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How a Pahrump museum celebrated 30 years

The history of Nye County in Pahrump was on full display over the weekend as the Pahrump Valley Museum and Historical Society held their 30th anniversary observance on Saturday.

Museum Director Marilyn Davis said the event attracted a sizeable turnout.

“It was wonderful and everybody was happy to learn about the history of the Pahrump Valley,” she said. “We had a lot of participation from a variety of groups who use our museum on a monthly basis for their meetings.”

Aside from providing information on the history of Nye County and Pahrump, Davis said several local organizations hold their regular meetings at the museum.

“We have the genealogy society, the Daughters of the American Revolution and artists,” she noted. “We also have the Private Well Owners Association and the Pahrump Garden Club.”

During Saturday’s anniversary observance, Davis said many people were drawn to the museum’s model train exhibit throughout the the day.

“It took them about three years to complete it,” she recalled. “It’s the Highway 95 route, which was the Las Vegas to Tonopah run. It also includes the two towns of Rhyolite and Beatty. They’ve just done some amazing work in putting it all together.”

Although admission to the museum is free of charge, Davis said any and all donations are greatly appreciated.

“We operate primarily from donations and our gift shop,” she said. “You can also become a member of the museum, so that’s what pretty much keeps the doors open. We do get a small percentage of property taxes which I believe is .0039 percent of the property tax. Most everything is funded by the nonprofits.”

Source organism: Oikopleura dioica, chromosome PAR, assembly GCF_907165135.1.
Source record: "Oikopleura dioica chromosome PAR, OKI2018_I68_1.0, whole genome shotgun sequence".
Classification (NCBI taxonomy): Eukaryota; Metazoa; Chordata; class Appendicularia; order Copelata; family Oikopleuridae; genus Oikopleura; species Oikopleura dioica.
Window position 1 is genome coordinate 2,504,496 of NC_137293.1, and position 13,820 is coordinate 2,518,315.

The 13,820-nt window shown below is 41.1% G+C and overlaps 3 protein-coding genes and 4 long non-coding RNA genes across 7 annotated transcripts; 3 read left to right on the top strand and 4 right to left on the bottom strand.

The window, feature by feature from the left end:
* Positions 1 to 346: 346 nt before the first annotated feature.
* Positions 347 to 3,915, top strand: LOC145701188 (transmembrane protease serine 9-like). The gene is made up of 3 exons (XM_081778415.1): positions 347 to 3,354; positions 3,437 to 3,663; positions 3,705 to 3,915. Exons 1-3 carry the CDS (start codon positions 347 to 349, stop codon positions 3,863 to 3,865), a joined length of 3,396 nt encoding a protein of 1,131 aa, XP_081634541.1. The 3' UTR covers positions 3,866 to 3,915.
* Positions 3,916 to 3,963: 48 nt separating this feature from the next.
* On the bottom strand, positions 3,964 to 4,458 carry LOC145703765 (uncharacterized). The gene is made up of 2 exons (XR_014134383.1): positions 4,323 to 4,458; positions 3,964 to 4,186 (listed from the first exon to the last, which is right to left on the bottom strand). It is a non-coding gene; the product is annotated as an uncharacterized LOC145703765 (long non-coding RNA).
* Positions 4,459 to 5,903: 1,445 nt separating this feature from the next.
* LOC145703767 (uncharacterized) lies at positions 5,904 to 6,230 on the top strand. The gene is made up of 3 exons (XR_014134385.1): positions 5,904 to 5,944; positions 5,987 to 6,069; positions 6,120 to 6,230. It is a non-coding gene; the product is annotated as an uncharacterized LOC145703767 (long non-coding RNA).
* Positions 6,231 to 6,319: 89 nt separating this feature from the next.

Nye County historian Harry “Buttons” Ford said the Pahrump Valley Museum and Historical Society was established by a small group of individuals who dedicated their time to collect, preserve, and study objects, photographs, local crafts, and documents that serve to illustrate the story of the area.

Selected items were placed on exhibition in the Pahrump museum, according to Ford, who passed away roughly a decade ago.

Many of the artifacts on display were donated by local residents for the museum.

“It is the society’s belief that the understanding of our heritage is basic to an understanding of the world we live in and gives us a better appreciation of our state and county,” he noted.

The Ford family actually donated a parcel of land on Basin Avenue, which is where the museum is located, along with farm machinery and well drilling equipment used by family patriarch Stanley Ford, when he moved to Pahrump more than 50 years ago.

Davis also noted that the Ford family are considered true pioneers of the Pahrump Valley.

“Of course his family, the Bowman family and the Hafen family were the ones who really got things up and going around the time farms and ranches were built and they had a really big ranch here.”

Snacks for the event were provided by Pahrump’s Sugar and Spice bakery, while entertainment was provided by a variety of local musicians.

The museum, located at 401 East Basin Ave., is open Tuesday through Sunday from 9 a.m. to 5 p.m.

“If somebody wants to set up a group tour, they can call the museum and we can do that,” Davis said. “Please come and check it out and learn about the history of Pahrump and the surrounding areas.”

For more information call 775-751-1970.

Contact reporter Selwyn Harris at sharris@pvtimes.com. On Twitter: @pvtimes.

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